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Space Pioneer Wally Schirra Dies At 84

Astronaut Walter M. "Wally" Schirra Jr., one of the original Mercury Seven astronauts and the only man to fly on all three of NASA's early space missions, has died at the age of 84, a NASA official confirmed Thursday.

Schirra, who commanded the first rendezvous of two spacecraft in orbit, died of natural causes, David Mould, NASA press secretary in Washington, said Thursday. Mould said he had been suffering from cancer but didn't know if that contributed to the death.

"With the passing of Wally Schirra, we at NASA note with sorrow the loss of yet another of the pioneers of human spaceflight," NASA Administrator Michael Griffin said.

In 1962, Schirra became the third American to orbit the Earth, circling the globe six times in a flight that lasted more than nine hours.

As CBS News correspondent Peter King recalls, Schirra coined a famous line when asked about his thoughts as the clock ticked down to zero before his Mercury flight: "He said, 'Just think of these millions of parts put together by the lowest bidder!' Everybody's used that line since; John Glenn used it, I think they use it on the shuttle today — but it's still a good line!"

He returned to space three years later as commander of Gemini 6-A and guided his two-man capsule toward Gemini 7, already in orbit. On Dec. 15, 1965, the two ships came within a few feet of each other as they shot through space, some 185 miles above the Earth. It was the first rendezvous of two spacecraft in orbit.

His third and final space flight in 1968 inaugurated the Apollo program that sought to land a man on the moon. In all, Schirra logged nearly 300 hours in space.

King notes that Schirra flew in three of NASA's most important missions in history, from his nine-hour Mercury flight (called a perfect engineering test), to Gemini 6, testing multi-craft manuevers essential for getting to the Moon and back.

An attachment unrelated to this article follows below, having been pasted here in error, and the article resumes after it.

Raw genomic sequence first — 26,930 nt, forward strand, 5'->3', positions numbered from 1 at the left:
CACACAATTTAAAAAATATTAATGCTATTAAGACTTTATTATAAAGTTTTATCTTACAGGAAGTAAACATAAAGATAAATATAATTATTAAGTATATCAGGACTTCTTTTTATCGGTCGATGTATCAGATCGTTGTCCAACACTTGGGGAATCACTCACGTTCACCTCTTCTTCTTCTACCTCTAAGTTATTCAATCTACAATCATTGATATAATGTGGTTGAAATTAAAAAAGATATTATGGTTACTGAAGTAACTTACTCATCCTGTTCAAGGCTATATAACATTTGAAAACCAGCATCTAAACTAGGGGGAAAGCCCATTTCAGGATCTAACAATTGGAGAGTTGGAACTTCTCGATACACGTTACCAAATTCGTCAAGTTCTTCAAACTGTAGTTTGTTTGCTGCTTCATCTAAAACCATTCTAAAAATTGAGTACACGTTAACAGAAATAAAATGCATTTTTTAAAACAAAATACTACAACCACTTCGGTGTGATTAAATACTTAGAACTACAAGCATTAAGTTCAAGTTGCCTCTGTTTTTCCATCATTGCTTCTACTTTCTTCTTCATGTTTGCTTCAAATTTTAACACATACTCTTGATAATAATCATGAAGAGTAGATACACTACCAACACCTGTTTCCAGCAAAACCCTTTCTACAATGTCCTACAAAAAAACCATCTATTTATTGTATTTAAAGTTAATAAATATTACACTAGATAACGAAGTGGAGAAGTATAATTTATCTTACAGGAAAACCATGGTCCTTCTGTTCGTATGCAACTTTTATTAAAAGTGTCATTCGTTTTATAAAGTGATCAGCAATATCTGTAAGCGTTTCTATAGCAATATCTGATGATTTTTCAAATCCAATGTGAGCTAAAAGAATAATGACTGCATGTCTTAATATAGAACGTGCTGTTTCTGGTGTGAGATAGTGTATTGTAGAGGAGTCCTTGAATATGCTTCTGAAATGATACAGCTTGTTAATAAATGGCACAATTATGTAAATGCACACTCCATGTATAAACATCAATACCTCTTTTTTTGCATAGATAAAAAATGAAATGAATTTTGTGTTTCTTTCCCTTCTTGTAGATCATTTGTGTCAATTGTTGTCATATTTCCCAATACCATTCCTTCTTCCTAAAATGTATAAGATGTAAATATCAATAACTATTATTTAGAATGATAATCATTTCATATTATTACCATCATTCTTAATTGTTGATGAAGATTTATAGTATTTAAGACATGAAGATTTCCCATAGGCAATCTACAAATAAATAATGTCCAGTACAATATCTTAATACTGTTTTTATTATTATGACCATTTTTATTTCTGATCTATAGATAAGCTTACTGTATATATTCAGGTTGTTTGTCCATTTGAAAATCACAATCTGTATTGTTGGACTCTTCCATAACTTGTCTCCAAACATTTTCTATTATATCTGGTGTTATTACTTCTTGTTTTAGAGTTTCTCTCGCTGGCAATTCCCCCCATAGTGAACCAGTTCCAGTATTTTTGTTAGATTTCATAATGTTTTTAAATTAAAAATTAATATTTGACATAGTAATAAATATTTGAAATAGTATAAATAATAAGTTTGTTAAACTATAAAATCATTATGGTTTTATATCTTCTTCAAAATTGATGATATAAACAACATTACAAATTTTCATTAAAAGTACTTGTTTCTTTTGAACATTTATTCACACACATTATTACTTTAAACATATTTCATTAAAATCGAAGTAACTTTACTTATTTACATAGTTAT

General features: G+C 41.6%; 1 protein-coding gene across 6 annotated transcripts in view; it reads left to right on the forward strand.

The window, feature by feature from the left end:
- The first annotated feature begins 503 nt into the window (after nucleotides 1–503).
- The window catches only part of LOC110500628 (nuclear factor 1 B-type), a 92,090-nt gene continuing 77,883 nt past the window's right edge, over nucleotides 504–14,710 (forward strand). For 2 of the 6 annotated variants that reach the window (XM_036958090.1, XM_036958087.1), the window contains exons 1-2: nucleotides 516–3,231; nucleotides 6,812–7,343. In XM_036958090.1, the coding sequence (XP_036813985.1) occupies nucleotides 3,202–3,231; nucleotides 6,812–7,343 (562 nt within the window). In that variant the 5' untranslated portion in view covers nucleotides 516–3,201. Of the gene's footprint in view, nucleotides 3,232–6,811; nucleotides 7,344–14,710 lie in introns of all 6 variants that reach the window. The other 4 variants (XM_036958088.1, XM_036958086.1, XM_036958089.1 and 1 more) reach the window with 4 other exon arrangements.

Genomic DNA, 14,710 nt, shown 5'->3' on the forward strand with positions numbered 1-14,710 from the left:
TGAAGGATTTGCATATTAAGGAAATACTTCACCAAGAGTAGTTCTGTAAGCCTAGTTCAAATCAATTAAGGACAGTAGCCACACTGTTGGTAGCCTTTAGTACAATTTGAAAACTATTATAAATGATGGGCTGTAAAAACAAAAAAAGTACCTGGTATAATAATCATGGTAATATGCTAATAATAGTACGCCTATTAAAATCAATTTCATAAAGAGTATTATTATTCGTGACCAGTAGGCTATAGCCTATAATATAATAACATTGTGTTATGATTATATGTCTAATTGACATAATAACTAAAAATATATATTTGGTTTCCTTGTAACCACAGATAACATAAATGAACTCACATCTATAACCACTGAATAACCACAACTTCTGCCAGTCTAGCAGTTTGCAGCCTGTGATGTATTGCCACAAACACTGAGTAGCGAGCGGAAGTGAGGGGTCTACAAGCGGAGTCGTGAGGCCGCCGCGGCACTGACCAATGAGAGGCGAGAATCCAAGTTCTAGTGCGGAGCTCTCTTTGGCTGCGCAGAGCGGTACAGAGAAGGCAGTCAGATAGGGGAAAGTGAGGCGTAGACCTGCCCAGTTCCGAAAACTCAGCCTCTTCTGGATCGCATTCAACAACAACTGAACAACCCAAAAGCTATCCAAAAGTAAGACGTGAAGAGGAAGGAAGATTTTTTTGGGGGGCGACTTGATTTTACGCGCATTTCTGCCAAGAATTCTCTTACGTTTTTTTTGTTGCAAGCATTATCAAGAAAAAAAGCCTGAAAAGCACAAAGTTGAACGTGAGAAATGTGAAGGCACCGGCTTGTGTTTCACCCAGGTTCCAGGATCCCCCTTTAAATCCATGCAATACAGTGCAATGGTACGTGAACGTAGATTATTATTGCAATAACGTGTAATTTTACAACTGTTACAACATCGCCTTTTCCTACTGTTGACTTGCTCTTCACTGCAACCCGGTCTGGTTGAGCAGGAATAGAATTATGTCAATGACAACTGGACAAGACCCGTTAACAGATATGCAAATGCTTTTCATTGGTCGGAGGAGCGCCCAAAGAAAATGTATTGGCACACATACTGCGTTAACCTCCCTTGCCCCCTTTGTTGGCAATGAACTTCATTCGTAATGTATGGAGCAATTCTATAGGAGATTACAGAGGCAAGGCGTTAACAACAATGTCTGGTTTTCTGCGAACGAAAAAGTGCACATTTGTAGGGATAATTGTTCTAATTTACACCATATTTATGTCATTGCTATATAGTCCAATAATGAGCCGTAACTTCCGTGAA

For the Apollo 7 mission in October 1968 — which followed the deadly Apollo launch pad fire which killed fellow Mercury teammate Gus Grissom, Ed White and Roger Chaffee — Schirra's crew ran a shakedown cruise like no other, and for eleven days, they tested what was essentially a brand new spacecraft in every possible way.

It paved the way for circumnavigating the Moon that Christmas, Said King, and for subsequent test flights and the Apollo 11 Moon landing.

The former Navy test pilot said he initially had little interest when he heard of NASA's Mercury program. But he grew more intrigued over time and the space agency named him one of the Mercury Seven in April 1959.

Supremely confident, he sailed through rigorous astronaut training with what one reporter called "the ease of preparing for a family picnic."

Having A Ball

Schirra became the fifth American in space when he blasted off from Cape Canaveral on Oct. 3, 1962, aboard the Sigma 7 Mercury spacecraft. The first two American astronauts made suborbital space flights.

"I'm having a ball up here drifting," Schirra said from space.

At the end of his sixth orbit, Schirra piloted the capsule for a perfect splashdown in the Pacific Ocean.

"No one has flown better than you," NASA Administrator James E. Webb told him a few days later.

Mercury Seven astronauts who survive him are John Glenn, the first American to orbit the Earth, and Carpenter.

"He was a practical joker, but he was a fine fellow and a fine aviator," Carpenter recalled Thursday. "He will be sorely missed in our group." Carpenter said he last saw Schirra several months ago and talked to him just a few days ago.